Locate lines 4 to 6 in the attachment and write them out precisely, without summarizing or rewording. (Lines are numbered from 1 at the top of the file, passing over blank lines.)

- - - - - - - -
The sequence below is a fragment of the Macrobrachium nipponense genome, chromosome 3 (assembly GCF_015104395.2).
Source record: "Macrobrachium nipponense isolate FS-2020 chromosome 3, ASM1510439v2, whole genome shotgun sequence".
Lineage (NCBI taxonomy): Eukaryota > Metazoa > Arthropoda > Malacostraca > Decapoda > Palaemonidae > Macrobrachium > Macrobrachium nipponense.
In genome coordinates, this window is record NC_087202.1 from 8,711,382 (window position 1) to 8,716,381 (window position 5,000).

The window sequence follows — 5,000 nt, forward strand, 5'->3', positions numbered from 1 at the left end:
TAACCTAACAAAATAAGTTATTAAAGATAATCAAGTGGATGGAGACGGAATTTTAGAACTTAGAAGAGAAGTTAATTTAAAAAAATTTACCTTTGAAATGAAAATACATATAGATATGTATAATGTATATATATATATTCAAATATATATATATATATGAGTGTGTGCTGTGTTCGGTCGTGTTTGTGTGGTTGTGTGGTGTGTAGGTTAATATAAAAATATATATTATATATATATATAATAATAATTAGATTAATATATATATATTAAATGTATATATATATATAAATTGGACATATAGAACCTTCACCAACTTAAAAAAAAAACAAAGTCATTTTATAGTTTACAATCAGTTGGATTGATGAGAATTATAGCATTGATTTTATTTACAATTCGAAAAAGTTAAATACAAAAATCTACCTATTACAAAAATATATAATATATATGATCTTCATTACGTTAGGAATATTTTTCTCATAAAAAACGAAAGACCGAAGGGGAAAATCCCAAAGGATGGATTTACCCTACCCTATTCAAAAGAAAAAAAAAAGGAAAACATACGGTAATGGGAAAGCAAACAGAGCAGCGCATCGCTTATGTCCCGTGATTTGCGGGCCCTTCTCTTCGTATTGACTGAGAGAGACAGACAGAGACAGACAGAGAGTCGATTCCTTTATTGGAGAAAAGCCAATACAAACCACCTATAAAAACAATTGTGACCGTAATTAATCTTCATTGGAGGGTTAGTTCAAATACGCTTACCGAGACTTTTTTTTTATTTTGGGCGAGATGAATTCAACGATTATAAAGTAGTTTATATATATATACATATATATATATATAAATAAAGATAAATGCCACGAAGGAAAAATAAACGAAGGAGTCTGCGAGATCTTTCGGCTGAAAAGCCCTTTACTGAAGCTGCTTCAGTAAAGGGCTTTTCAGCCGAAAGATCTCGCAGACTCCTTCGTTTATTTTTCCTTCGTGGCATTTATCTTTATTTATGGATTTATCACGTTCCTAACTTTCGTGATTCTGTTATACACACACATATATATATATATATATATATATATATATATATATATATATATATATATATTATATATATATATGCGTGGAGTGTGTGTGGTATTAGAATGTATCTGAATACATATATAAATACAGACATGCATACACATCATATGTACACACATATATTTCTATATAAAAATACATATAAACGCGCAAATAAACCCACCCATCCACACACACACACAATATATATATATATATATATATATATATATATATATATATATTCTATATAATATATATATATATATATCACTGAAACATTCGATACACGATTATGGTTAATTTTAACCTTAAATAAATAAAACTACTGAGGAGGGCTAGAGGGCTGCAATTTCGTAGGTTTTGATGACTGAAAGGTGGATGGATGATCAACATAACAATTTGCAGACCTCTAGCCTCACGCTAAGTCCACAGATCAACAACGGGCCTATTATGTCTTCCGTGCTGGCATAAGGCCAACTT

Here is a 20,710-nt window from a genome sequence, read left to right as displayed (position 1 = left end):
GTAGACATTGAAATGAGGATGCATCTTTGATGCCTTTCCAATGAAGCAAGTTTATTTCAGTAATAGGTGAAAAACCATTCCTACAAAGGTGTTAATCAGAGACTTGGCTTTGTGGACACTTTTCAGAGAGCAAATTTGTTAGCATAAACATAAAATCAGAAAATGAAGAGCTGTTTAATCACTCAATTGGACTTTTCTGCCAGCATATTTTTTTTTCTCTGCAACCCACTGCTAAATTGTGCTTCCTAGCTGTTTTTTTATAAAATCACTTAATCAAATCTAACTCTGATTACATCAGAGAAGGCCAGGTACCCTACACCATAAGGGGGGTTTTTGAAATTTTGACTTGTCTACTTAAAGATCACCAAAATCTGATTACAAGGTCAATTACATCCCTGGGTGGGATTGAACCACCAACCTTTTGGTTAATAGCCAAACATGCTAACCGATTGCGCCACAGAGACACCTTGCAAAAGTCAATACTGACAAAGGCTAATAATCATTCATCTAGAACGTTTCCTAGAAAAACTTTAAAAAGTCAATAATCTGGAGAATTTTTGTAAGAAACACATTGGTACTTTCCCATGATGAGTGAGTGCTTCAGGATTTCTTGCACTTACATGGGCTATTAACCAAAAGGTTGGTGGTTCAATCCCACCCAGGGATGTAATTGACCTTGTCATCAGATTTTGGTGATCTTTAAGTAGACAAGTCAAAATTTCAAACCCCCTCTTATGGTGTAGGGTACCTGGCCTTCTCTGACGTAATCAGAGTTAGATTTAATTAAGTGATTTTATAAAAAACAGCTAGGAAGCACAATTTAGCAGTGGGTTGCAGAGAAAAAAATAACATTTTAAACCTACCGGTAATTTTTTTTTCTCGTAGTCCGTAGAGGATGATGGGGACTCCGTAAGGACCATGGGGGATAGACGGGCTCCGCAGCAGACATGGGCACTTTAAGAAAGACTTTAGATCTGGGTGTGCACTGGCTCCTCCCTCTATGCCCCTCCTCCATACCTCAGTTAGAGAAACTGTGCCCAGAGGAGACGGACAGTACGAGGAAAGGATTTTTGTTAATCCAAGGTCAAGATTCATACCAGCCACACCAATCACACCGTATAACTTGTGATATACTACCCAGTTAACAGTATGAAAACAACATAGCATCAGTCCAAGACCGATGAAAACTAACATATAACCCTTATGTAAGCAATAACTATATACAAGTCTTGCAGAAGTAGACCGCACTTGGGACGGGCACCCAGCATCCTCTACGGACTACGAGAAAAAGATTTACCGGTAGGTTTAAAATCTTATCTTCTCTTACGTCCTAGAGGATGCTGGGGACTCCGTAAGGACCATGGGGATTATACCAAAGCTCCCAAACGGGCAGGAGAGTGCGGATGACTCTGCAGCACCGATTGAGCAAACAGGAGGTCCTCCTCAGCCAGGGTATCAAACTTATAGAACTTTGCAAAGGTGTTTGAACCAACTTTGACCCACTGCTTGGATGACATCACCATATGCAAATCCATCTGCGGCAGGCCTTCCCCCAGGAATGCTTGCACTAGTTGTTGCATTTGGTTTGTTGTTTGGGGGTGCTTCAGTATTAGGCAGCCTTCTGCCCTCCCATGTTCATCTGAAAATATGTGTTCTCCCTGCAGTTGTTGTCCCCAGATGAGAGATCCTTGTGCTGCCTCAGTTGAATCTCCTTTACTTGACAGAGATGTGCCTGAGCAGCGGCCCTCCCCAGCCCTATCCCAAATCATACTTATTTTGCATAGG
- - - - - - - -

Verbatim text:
In genome coordinates, this window is record NC_087202.1 from 8,711,382 (window position 1) to 8,716,381 (window position 5,000).

The window sequence follows — 5,000 nt, forward strand, 5'->3', positions numbered from 1 at the left end:
TAACCTAACAAAATAAGTTATTAAAGATAATCAAGTGGATGGAGACGGAATTTTAGAACTTAGAAGAGAAGTTAATTTAAAAAAATTTACCTTTGAAATGAAAATACATATAGATATGTATAATGTATATATATATATTCAAATATATATATATATATGAGTGTGTGCTGTGTTCGGTCGTGTTTGTGTGGTTGTGTGGTGTGTAGGTTAATATAAAAATATATATTATATATATATATAATAATAATTAGATTAATATATATATATTAAATGTATATATATATATAAATTGGACATATAGAACCTTCACCAACTTAAAAAAAAAACAAAGTCATTTTATAGTTTACAATCAGTTGGATTGATGAGAATTATAGCATTGATTTTATTTACAATTCGAAAAAGTTAAATACAAAAATCTACCTATTACAAAAATATATAATATATATGATCTTCATTACGTTAGGAATATTTTTCTCATAAAAAACGAAAGACCGAAGGGGAAAATCCCAAAGGATGGATTTACCCTACCCTATTCAAAAGAAAAAAAAAAGGAAAACATACGGTAATGGGAAAGCAAACAGAGCAGCGCATCGCTTATGTCCCGTGATTTGCGGGCCCTTCTCTTCGTATTGACTGAGAGAGACAGACAGAGACAGACAGAGAGTCGATTCCTTTATTGGAGAAAAGCCAATACAAACCACCTATAAAAACAATTGTGACCGTAATTAATCTTCATTGGAGGGTTAGTTCAAATACGCTTACCGAGACTTTTTTTTTATTTTGGGCGAGATGAATTCAACGATTATAAAGTAGTTTATATATATATACATATATATATATATAAATAAAGATAAATGCCACGAAGGAAAAATAAACGAAGGAGTCTGCGAGATCTTTCGGCTGAAAAGCCCTTTACTGAAGCTGCTTCAGTAAAGGGCTTTTCAGCCGAAAGATCTCGCAGACTCCTTCGTTTATTTTTCCTTCGTGGCATTTATCTTTATTTATGGATTTATCACGTTCCTAACTTTCGTGATTCTGTTATACACACACATATATATATATATATATATATATATATATATATATATATATATATATATATTATATATATATATGCGTGGAGTGTGTGTGGTATTAGAATGTATCTGAATACATATATAAATACAGACATGCATACACATCATATGTACACACATATATTTCTATATAAAAATACATATAAACGCGCAAATAAACCCACCCATCCACACACACACACAATATATATATATATATATATATATATATATATATATATATATTCTATATAATATATATATATATATATCACTGAAACATTCGATACACGATTATGGTTAATTTTAACCTTAAATAAATAAAACTACTGAGGAGGGCTAGAGGGCTGCAATTTCGTAGGTTTTGATGACTGAAAGGTGGATGGATGATCAACATAACAATTTGCAGACCTCTAGCCTCACGCTAAGTCCACAGATCAACAACGGGCCTATTATGTCTTCCGTGCTGGCATAAGGCCAACTT